A few years ago, living in New York City and working miserably long hours, I often found myself in the back of a taxi. At seemingly any hour, there was a cab that would come speeding towards me at the simple wave of my hand and got me from point A to point B. Even when many of my tech-forward friends started using ride-sharing apps, I stuck with yellow cabs.
This loyalty lasted for some time, but was ultimately doomed by a weekend trip to Boston. Over this weekend, I needed to get from Brookline to a downtown bar to watch a Bruins playoff game. Because cabs in the Boston suburbs can be scarce, I decided to give ride-sharing a try. I finally understood what my friends had been raving about. The ease of calling for a ride at anytime and anywhere, the ability to track your route, the seamless payment upon ride completion (and even complementary phone charging)–every detail seemed to be designed to make the customer experience effortless and convenient. To get anywhere close to the same experience with a cab, I had to be in the right place at the right time, yell directions to the driver every couple of blocks, constantly watch the meter, and deal with card readers that somehow never seemed to work. The two experiences were barely comparable–I was hooked on ride-sharing.
While it’s perhaps easy to see innovations like ride-sharing apps as peripheral to our daily lives, I think the contributions are much more significant. We now expect to initiate and control transactions spontaneously from our mobile phones, to have full transparency into transaction pricing and details from start to finish, to know who we are dealing with, and to replace time-consuming, repetitive, and cumbersome tasks with automation. These apps have changed what we expect and demand from countless industries, pressuring them to place greater emphasis on the customer’s experience and the need to accommodate our diverse lifestyles–all of which, I believe, is for the better.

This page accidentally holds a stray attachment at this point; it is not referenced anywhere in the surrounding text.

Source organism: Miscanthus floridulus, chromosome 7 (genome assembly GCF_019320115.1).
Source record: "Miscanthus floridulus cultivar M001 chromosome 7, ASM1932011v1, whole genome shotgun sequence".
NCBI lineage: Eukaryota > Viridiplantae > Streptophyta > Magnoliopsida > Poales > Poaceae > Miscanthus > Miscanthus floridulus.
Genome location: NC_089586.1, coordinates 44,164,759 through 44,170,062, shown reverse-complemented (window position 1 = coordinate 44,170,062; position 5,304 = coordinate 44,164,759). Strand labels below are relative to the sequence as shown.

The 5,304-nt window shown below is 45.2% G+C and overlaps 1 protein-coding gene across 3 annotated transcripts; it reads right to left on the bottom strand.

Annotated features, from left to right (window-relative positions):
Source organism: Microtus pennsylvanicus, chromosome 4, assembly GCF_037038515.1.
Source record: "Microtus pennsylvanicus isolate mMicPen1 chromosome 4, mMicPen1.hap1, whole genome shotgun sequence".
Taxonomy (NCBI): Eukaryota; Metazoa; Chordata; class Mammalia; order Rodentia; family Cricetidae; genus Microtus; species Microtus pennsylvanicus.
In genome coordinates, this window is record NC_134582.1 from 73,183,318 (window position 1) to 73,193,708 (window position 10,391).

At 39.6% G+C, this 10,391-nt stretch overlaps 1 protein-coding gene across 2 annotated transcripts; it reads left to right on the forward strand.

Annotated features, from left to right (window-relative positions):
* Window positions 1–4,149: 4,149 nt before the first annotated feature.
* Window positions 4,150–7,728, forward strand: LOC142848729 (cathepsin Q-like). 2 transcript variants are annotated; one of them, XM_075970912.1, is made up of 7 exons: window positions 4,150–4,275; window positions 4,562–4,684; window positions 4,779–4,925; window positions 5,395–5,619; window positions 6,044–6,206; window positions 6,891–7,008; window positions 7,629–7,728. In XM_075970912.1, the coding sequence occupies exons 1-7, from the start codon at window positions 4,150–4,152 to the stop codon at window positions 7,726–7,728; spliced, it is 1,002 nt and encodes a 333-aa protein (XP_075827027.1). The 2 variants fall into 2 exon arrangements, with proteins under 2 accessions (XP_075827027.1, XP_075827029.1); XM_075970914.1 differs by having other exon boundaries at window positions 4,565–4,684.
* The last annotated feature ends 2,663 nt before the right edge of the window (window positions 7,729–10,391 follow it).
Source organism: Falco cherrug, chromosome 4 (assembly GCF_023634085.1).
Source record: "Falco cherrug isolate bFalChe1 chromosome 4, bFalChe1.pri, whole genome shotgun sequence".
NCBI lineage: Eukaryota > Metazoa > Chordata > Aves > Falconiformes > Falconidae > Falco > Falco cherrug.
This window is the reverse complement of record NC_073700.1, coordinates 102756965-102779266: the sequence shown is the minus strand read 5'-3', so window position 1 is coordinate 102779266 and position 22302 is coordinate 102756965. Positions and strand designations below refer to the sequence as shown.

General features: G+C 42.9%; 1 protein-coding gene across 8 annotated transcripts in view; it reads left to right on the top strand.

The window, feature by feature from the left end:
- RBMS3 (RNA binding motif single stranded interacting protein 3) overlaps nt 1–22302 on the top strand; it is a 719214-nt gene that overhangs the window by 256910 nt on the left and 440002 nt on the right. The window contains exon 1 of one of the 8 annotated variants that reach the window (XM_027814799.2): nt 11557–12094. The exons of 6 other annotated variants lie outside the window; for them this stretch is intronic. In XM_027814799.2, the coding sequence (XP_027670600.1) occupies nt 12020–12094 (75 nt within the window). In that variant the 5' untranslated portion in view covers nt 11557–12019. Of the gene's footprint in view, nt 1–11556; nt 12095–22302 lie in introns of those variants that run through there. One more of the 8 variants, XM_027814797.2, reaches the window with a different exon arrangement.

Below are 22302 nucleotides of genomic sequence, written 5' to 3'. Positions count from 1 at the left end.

“I believe we both need and deserve more than just “fine” from our banking relationships”
I often think about the prospect for similar technological innovations to redefine other products and services that are fundamental to our lives, particularly money and finances. This time around, I seem to be cast in the role of advocate and my friends are the skeptics. In a recent conversation, one friend told me, “My bank is fine. It provides me with the services I need…a place to store my money, accessible ATMs, and a mobile app.”
Banking is an industry where we still seem far too willing to accept the yellow cab experience. But with banking services, I am convinced the stakes of inaction are much higher. Many headlines, from revelations of exploitative practices to studies examining the frail state of consumer savings, continually remind us of the consequences of sticking with the status quo. I believe we both need and deserve more than just “fine” from our banking relationships.
At Varo, we’re striving to change banking and financial services. Taking our cues from innovations in many industries and our own collective experiences of what’s broken in the banking industry, we are working toward a solution which will:
I joined Varo because I know there is a huge gap between what banking services should provide and what’s currently acceptable. I am convinced that closing this gap is not trivial, but rather, essential.
Jonathan Gurwitz is a graduate of Dartmouth and Stanford Graduate School of Business.